The UK’s inflation has reached the highest level since 2013, surpassing the analysts’ predictions. According to the report of the Office for National Statistics (ONS), the inflation rate in April is 2.7% up from 2.3% in March. The preliminary analysis was setting the level between 2.4% and 2.6%.
The high inflation rate is mainly due to the late Easter in the UK. The holiday caused significant rise of the air tickets ‘costs. Additionally, there was increase in the prices of the consumer goods (clothing, food) and electricity. Since 1st of April, the Government also raised the so-called Vehicle Excise Duty (VED), a tax, paid according to the CO2 emissions, released by the vehicles in motion. Fortunately, the fall of the petrol and diesel prices balanced off the surging consumer goods’ prices.
The four holidays around Easter are always preferred time for spring break and travelling for many UK citizens. According to the ONS report, the flight costs around Easter this year were 18.6% higher than the prices around the holiday last year (27th March). However, that didn’t stop Britons from travelling. Another ONS report revealed that only in the first months of 2017, UK residents made 4% more holiday visits abroad, compared to the same period last year.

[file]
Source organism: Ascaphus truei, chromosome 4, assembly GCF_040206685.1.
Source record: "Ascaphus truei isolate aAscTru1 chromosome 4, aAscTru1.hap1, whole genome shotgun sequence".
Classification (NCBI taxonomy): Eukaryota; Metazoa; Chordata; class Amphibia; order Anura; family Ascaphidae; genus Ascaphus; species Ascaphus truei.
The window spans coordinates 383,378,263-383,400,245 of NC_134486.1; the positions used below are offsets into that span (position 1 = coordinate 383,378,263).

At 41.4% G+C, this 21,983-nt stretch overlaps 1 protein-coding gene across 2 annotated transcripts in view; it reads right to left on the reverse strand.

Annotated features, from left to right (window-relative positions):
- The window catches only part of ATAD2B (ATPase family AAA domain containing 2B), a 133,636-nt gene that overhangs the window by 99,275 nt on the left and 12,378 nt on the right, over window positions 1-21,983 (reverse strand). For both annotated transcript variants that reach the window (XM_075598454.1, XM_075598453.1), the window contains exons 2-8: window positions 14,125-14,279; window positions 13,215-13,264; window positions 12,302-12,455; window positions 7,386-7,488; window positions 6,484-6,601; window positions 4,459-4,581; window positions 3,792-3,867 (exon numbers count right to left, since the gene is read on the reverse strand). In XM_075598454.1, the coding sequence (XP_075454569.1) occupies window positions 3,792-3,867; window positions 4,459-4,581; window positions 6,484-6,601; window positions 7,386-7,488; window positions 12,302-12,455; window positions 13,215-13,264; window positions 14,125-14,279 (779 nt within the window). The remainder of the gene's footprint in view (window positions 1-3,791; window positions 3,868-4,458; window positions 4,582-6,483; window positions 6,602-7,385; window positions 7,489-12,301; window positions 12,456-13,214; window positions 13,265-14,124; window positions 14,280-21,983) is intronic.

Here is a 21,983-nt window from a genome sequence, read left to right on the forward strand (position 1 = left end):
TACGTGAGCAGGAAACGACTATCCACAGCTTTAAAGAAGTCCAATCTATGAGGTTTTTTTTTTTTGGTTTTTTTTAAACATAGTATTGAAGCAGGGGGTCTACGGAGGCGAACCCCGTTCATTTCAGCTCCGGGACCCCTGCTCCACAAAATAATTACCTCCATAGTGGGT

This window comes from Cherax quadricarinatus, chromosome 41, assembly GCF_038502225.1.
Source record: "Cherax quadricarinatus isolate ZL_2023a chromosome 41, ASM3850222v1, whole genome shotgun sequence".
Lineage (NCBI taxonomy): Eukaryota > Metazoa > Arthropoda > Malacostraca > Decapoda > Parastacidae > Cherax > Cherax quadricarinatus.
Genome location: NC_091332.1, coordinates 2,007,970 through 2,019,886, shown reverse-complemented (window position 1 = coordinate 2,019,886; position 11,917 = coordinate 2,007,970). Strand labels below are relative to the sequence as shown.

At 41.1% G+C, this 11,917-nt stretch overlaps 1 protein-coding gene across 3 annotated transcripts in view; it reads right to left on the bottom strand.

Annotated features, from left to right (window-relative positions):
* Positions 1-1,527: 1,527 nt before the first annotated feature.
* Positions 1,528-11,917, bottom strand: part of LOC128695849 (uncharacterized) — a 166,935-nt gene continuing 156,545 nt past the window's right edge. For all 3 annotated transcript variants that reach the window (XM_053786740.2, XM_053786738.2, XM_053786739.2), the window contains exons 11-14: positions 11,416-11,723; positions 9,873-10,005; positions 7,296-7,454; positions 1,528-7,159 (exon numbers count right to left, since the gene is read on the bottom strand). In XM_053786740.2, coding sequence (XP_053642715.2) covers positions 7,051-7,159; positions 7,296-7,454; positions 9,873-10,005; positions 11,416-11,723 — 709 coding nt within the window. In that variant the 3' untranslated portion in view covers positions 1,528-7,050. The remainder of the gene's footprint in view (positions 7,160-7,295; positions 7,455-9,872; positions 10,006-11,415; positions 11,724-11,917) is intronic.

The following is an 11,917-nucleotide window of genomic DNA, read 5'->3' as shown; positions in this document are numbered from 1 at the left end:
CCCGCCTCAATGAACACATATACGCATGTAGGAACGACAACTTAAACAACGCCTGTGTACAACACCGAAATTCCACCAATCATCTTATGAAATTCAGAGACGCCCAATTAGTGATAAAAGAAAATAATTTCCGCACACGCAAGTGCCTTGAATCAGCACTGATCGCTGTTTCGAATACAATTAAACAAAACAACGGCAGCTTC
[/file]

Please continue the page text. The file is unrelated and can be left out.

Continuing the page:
Still, according to the Bank of England (BoE), the coming months will be “a more challenging time for British households”. The BoE, warned in its report a week ago that the inflation’s rate will continue to rise, reaching nearly 3% towards the end of the year. The bank expects continuous shrink of the consumer spending as the prices are going up but the wages will fall or remain flat. The last ONS report, observing the first three months to February, stated 2.3% rose at annual rate payments including bonuses.
Save or play?
As it is with every increasing inflation, people’s saving accounts are among the firs to feel its demolishing powers. Therefore, many experts believe that UK residents will probably look for alternatives to preserve their incomes. According to leading investment companies, currently buying stock and shares in Isa companies offers better returns than having an Isa. Isa or Individual Savings Account, is the current most popular way among the British residents to save money. It allows to save or invest money without paying tax on the interest or on investment returns received and in long term is “a reasonable goal to give the pot time to grow”. However according to the investments group Moneyfacts “the average return on cash Isas over the past year was just 0.97 per cent, while over the same period the average stocks and shares Isa returned growth of 16.5 per cent.”